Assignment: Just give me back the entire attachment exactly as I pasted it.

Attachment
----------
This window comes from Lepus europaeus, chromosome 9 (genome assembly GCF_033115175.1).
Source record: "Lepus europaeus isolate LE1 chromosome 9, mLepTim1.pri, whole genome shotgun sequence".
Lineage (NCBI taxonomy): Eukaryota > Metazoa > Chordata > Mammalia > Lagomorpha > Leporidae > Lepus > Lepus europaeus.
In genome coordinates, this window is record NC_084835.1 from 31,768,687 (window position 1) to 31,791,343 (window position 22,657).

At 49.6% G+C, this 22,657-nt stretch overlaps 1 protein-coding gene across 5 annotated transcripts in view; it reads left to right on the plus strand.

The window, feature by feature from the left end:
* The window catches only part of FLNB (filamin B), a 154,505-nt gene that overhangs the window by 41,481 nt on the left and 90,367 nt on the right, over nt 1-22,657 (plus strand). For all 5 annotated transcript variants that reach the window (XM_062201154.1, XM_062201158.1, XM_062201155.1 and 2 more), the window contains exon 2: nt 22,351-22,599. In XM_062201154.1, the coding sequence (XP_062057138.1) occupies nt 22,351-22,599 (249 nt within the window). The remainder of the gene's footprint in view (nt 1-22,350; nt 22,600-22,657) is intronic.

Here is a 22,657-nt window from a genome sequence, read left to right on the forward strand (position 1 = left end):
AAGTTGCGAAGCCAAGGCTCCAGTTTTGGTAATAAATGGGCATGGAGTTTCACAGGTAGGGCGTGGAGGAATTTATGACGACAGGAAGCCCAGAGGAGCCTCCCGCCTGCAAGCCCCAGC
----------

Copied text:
This window comes from Lepus europaeus, chromosome 9 (genome assembly GCF_033115175.1).
Source record: "Lepus europaeus isolate LE1 chromosome 9, mLepTim1.pri, whole genome shotgun sequence".
Lineage (NCBI taxonomy): Eukaryota > Metazoa > Chordata > Mammalia > Lagomorpha > Leporidae > Lepus > Lepus europaeus.
In genome coordinates, this window is record NC_084835.1 from 31,768,687 (window position 1) to 31,791,343 (window position 22,657).

At 49.6% G+C, this 22,657-nt stretch overlaps 1 protein-coding gene across 5 annotated transcripts in view; it reads left to right on the plus strand.

The window, feature by feature from the left end:
* The window catches only part of FLNB (filamin B), a 154,505-nt gene that overhangs the window by 41,481 nt on the left and 90,367 nt on the right, over nt 1-22,657 (plus strand). For all 5 annotated transcript variants that reach the window (XM_062201154.1, XM_062201158.1, XM_062201155.1 and 2 more), the window contains exon 2: nt 22,351-22,599. In XM_062201154.1, the coding sequence (XP_062057138.1) occupies nt 22,351-22,599 (249 nt within the window). The remainder of the gene's footprint in view (nt 1-22,350; nt 22,600-22,657) is intronic.

Here is a 22,657-nt window from a genome sequence, read left to right on the forward strand (position 1 = left end):
AAGTTGCGAAGCCAAGGCTCCAGTTTTGGTAATAAATGGGCATGGAGTTTCACAGGTAGGGCGTGGAGGAATTTATGACGACAGGAAGCCCAGAGGAGCCTCCCGCCTGCAAGCCCCAGC